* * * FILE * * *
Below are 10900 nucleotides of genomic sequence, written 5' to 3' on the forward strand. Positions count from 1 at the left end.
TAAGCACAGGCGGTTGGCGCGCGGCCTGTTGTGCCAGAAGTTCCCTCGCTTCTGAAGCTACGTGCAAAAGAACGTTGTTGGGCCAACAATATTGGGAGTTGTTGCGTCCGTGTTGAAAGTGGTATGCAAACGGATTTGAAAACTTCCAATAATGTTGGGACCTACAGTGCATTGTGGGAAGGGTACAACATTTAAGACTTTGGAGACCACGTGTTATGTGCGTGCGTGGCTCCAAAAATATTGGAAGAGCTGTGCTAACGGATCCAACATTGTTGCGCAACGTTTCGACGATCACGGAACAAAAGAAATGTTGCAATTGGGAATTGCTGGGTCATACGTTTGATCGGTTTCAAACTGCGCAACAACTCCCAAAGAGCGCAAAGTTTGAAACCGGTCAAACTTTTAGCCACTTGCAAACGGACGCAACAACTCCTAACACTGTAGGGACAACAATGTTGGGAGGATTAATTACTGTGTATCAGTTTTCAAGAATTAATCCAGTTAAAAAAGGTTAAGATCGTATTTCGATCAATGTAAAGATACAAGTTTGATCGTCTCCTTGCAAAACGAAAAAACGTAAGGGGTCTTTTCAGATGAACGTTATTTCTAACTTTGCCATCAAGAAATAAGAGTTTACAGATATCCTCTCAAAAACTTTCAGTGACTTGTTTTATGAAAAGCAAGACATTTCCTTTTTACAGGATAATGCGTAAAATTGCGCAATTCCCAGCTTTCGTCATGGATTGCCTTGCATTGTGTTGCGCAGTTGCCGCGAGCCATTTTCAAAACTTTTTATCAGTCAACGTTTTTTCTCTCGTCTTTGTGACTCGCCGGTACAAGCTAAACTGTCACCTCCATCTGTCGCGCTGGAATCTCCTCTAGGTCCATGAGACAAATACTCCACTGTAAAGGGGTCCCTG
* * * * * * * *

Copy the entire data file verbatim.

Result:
Below are 10900 nucleotides of genomic sequence, written 5' to 3' on the forward strand. Positions count from 1 at the left end.
TAAGCACAGGCGGTTGGCGCGCGGCCTGTTGTGCCAGAAGTTCCCTCGCTTCTGAAGCTACGTGCAAAAGAACGTTGTTGGGCCAACAATATTGGGAGTTGTTGCGTCCGTGTTGAAAGTGGTATGCAAACGGATTTGAAAACTTCCAATAATGTTGGGACCTACAGTGCATTGTGGGAAGGGTACAACATTTAAGACTTTGGAGACCACGTGTTATGTGCGTGCGTGGCTCCAAAAATATTGGAAGAGCTGTGCTAACGGATCCAACATTGTTGCGCAACGTTTCGACGATCACGGAACAAAAGAAATGTTGCAATTGGGAATTGCTGGGTCATACGTTTGATCGGTTTCAAACTGCGCAACAACTCCCAAAGAGCGCAAAGTTTGAAACCGGTCAAACTTTTAGCCACTTGCAAACGGACGCAACAACTCCTAACACTGTAGGGACAACAATGTTGGGAGGATTAATTACTGTGTATCAGTTTTCAAGAATTAATCCAGTTAAAAAAGGTTAAGATCGTATTTCGATCAATGTAAAGATACAAGTTTGATCGTCTCCTTGCAAAACGAAAAAACGTAAGGGGTCTTTTCAGATGAACGTTATTTCTAACTTTGCCATCAAGAAATAAGAGTTTACAGATATCCTCTCAAAAACTTTCAGTGACTTGTTTTATGAAAAGCAAGACATTTCCTTTTTACAGGATAATGCGTAAAATTGCGCAATTCCCAGCTTTCGTCATGGATTGCCTTGCATTGTGTTGCGCAGTTGCCGCGAGCCATTTTCAAAACTTTTTATCAGTCAACGTTTTTTCTCTCGTCTTTGTGACTCGCCGGTACAAGCTAAACTGTCACCTCCATCTGTCGCGCTGGAATCTCCTCTAGGTCCATGAGACAAATACTCCACTGTAAAGGGGTCCCTG